There is a kind of special case, namely, the starting point is the interference of abnormal points, which will mislead the normal program execution. In order to avoid the situation, the first three continuous points selected must be satisfied:

The procedure of data identification and correction starts after finding the correct starting three points; we process the previous data along with the negative direction of time axis and positive direction for future data, which refers to (5) and (6), respectively. However, if , , and could meet the condition of inequality (4), we could use them as the starting points directly:

3.2.2. Continuous Outliers

The initial points and must be replaced when the algorithm encounters continuous outliers, in order to avoid data deviation from the correct trend. Typically, but not always, the initial points and should be changed after two continuous outliers. However, also should be checked by (7) so as to enable the accuracy of energy data: where is the constant parameter, which should be set according to the actual situation. If satisfies formula (7), it could be reserved; otherwise, it should be deleted as outlier and replaced by the predicted point .

The flowchart of outlier detecting algorithm is shown as in Figure 3. is the error limitation, while is the up-boundary of error limitation, which is usually selected as 5 times of . If the difference between measured value and predicted value is smaller than , the measured value is regarded as normal. On the other hand, if the measured value is greater than , it should be deleted as outlier. Furthermore, if the value of difference is between and , it should be checked by formula (7), avoiding deviating from the trend.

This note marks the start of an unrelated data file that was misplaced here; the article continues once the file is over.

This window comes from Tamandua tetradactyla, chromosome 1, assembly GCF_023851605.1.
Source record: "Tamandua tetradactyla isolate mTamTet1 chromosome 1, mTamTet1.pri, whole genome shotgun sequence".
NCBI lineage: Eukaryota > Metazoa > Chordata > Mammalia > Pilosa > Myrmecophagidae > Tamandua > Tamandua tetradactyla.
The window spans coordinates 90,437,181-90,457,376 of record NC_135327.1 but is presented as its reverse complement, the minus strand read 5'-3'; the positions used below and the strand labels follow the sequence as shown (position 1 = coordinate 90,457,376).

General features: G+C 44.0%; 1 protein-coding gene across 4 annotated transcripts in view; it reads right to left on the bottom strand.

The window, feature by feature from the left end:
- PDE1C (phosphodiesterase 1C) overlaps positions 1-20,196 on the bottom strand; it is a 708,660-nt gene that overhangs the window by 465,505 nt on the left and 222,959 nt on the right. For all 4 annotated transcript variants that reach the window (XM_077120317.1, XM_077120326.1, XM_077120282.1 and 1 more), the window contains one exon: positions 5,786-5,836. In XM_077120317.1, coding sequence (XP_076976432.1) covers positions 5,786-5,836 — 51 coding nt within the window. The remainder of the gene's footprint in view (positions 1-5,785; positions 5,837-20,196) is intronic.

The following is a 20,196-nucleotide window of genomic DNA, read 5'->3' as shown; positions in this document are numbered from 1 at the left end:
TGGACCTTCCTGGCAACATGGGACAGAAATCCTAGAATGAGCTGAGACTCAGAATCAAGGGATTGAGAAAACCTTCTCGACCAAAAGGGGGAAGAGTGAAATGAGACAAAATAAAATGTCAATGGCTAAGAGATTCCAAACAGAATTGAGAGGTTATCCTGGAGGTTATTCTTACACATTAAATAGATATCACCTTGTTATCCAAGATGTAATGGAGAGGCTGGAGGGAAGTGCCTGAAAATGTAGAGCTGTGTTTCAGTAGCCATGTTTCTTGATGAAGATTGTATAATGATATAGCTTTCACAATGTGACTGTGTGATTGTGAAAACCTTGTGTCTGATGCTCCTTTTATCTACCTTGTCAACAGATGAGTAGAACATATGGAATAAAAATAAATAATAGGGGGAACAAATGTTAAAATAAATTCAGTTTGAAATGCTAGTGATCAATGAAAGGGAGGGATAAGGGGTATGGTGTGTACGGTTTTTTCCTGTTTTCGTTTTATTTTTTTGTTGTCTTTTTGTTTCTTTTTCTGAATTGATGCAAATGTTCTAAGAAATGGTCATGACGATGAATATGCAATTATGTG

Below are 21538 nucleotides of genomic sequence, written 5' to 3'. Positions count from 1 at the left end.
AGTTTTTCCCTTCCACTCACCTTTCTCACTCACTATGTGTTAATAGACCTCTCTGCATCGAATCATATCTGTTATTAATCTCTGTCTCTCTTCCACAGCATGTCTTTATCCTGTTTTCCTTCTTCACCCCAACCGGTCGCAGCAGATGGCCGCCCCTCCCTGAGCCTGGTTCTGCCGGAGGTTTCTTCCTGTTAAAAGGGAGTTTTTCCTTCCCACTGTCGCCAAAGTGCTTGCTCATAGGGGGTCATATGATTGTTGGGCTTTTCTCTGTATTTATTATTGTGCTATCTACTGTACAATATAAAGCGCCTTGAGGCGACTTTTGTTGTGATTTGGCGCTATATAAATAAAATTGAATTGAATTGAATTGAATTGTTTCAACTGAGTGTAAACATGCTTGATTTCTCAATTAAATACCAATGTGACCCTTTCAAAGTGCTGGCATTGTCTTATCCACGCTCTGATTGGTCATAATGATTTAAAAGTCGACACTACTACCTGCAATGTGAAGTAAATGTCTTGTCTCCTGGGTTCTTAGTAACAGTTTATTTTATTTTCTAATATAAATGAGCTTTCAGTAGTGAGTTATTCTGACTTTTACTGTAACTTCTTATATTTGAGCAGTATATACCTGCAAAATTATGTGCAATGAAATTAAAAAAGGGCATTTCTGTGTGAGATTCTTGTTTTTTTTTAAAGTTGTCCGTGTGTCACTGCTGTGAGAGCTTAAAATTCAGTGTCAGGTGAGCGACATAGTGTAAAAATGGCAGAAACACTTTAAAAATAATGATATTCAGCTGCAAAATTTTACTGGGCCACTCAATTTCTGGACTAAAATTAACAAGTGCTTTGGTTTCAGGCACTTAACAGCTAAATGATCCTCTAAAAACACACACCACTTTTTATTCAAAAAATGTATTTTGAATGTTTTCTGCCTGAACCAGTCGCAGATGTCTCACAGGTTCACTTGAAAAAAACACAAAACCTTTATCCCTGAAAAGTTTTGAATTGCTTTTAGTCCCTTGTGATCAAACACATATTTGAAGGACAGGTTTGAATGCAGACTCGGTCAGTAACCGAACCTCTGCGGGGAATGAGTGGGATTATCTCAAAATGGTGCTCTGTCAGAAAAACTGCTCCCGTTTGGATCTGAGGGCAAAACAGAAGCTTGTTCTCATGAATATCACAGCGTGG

231571.fig.003
Figure 3: Process of detecting outlier.

4. Results and Analysis

Figure 4 shows the result of the algorithm; the data is from a real building energy consumption monitoring platform in Dalian, China, which reflects the cumulative power consumption of an exhauster, while Figure 4(a) is the raw data from database, and there are three outliers as the arrows point out, with the values being zero caused by interference. Figure 4(b) is the correct result after being processed by our method; it can be seen that the three points have been modified by predicted data. Furthermore, the water or heat energy consumption data can also be processed by this method.

fig4
Figure 4: Process of outlier.

5. Summary

Outlier detection could make better use of the energy consumption monitoring platform in buildings, especially for large public buildings. In this paper, we present an abnormal data detecting methodology based on the first order difference method, which could be implemented in building energy monitoring platforms. Energy consumption prediction and seeking the best running mode for managing are our next phase work.

Conflict of Interests

The author declares that there is no conflict of interests regarding the publication of this paper.

References